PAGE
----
A microscopic piece of heraldry necessarily stands condemned, because it merely pretends to hint that the owner thinks himself a person of distinction, instead of performing the true function of enabling the casual observer to identify the owner. Monograms and unostentatious heraldry are therefor the badge of the parvenu, and such heraldry is usually bogus. Genuine arms are almost always displayed boldly and beautifully at every possible opportunity, indoors and out. --
Thomas Innes of Learney, Scots Heraldry, pp. 161-162
I'm an Academic Herald. I'm not a "real" herald; I don't register people's coats of arms (though I can certainly suggest designs for those who might be interested). What I do is study, research, teach, and write about heraldry. And I like to share what I have learned about heraldry, hence this blog. I hope that you'll find it informative, interesting at least occasionally, and worth your time to come back. Got a question? Comments? Feel free to let me know. I'd love to hear from you. You can find my contact information in my Profile.
This is what happens when an heraldic artist has never seen anything more than a very rough description of an heraldic beast when painting ...
Genealogical Speakers Guild
Genealogical Speakers Guild
Thursday, May 10, 2018
Another Pair of Shields Over the Doorway
In my last post, I shared some pictures of a pair of shields over a doorway on the ground floor of Mount Stuart.
Today, we're looking at a similar pair of shields, with different arms on them, from a similar doorway (again, between rooms with that wonderful carved heraldic ceiling).
The arms here are proving a little tougher to track down, though they share the nude supporters and both are surmounted by the coronet of a marquess.
The shield on the left would be blazoned Argent a lion rampant sable armed and langued gules.
Papworth's Ordinary of British Armorials notes over twenty families (and even more branches of families) bearing this coat of arms. Without finding someone with a distinct connection to the Crichton-Stuart family, it is difficult to narrow down the likely owner of this coat of arms.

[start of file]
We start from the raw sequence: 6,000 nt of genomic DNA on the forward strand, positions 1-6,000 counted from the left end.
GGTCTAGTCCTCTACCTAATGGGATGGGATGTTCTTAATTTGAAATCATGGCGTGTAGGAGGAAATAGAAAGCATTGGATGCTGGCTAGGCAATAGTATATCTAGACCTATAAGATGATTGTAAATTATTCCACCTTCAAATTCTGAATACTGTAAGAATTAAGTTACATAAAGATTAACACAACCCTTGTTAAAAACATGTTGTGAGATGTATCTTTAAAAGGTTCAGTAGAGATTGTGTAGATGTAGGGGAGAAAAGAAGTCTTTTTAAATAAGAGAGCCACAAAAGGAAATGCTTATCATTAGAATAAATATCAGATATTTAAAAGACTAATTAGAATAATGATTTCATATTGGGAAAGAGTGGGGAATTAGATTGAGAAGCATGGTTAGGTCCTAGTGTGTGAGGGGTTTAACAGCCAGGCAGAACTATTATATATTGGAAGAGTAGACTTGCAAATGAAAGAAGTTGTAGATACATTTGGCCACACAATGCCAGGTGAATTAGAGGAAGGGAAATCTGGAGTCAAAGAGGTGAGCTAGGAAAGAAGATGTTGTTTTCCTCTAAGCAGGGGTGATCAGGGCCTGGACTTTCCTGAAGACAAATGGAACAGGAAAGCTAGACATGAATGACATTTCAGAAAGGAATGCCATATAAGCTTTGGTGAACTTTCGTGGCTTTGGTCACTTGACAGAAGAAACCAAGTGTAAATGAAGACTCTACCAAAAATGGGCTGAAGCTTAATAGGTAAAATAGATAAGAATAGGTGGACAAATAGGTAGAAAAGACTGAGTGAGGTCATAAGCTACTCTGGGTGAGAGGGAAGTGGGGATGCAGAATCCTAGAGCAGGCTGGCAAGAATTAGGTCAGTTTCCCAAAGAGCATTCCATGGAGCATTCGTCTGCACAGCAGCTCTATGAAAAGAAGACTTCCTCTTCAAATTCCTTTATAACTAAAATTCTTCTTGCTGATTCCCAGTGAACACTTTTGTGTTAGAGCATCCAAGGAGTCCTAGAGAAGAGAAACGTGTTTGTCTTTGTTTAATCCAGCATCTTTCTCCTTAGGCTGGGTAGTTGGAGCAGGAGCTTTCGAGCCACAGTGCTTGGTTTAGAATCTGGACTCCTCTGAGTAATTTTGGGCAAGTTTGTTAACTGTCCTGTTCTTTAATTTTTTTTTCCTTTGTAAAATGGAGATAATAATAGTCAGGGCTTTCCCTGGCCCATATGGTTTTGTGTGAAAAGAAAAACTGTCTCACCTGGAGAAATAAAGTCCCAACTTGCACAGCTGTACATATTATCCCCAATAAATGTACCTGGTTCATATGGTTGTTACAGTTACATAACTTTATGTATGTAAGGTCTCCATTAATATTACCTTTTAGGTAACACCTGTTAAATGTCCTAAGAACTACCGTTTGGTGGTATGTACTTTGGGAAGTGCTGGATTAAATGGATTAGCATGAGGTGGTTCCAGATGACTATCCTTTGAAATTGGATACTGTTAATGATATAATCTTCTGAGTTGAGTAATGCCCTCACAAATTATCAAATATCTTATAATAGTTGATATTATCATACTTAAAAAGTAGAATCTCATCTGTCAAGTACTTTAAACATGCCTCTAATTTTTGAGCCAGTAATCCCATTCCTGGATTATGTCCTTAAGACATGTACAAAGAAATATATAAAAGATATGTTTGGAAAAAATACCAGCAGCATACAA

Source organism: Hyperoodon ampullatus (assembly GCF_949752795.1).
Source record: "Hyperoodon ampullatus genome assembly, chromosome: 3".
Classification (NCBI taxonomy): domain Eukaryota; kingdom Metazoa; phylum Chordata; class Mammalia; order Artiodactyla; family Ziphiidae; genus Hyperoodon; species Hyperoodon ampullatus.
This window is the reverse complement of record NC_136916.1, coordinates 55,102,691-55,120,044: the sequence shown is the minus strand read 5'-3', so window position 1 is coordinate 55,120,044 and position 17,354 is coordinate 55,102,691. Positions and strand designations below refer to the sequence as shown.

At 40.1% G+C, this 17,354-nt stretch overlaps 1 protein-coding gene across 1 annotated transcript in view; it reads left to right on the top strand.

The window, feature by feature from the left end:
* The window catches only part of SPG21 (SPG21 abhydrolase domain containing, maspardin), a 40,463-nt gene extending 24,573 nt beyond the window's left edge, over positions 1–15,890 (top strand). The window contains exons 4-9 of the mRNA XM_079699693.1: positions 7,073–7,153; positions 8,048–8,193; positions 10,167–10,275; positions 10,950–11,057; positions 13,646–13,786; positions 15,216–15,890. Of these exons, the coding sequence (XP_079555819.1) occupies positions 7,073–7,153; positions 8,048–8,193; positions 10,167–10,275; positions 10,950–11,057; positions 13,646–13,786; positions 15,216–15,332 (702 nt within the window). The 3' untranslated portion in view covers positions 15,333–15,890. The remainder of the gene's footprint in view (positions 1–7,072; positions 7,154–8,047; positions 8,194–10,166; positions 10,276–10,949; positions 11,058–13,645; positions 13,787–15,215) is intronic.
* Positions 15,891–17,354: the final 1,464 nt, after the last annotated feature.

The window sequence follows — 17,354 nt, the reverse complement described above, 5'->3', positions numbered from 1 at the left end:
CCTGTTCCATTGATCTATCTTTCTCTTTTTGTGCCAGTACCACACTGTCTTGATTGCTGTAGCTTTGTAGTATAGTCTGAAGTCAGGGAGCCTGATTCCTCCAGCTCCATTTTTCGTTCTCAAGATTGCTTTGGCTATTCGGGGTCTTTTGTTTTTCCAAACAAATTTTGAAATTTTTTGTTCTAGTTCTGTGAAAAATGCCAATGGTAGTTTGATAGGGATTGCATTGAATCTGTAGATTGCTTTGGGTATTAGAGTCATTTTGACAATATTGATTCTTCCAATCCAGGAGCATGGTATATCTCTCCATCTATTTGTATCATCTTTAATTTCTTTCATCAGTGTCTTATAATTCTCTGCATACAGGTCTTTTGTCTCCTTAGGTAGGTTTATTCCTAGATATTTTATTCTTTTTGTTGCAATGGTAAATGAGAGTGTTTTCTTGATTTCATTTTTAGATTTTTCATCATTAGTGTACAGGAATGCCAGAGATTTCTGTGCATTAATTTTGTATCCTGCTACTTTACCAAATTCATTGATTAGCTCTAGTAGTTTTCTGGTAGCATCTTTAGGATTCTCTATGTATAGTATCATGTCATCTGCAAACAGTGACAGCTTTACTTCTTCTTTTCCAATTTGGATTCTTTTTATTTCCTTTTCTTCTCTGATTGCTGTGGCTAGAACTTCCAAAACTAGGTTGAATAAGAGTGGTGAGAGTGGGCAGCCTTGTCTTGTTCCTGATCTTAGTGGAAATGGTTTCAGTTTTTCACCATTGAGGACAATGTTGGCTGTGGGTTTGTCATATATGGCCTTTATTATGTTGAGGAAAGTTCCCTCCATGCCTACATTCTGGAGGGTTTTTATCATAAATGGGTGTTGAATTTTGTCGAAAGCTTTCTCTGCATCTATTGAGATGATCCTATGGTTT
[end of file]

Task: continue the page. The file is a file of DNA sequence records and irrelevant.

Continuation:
The shield on the right would be blazoned Gules a lion rampant within a bordure or charged with eight roses gules barbed and seeded proper.
Papworth's Ordinary of British Armorials gives this coat of arms as that of Dunbar, but as a quartering with Randoph. Burke's Peerage cites several Dunbar baronets, all of whom bear Dunbar quartered with Randolph (Or three cushions within a double tressure flory counter-flory gules), with various differences between them.
I am not finding any Dunbar family connections to the Crichton-Stuarts sitting here with Burke's Peerage cutting off the circulation in my lap. (Well, it is a large book, after all!)
I am unable at this time to give you a positive identification of the origins for either of the coats of arms depicted here. Clearly there is some relation to the Marquess of Bute; why else would they have been carved or molded onto the walls of his house? But without the who, I cannot even speculate as to the why.
Still, they remain fine examples of heraldic art at Mount Stuart.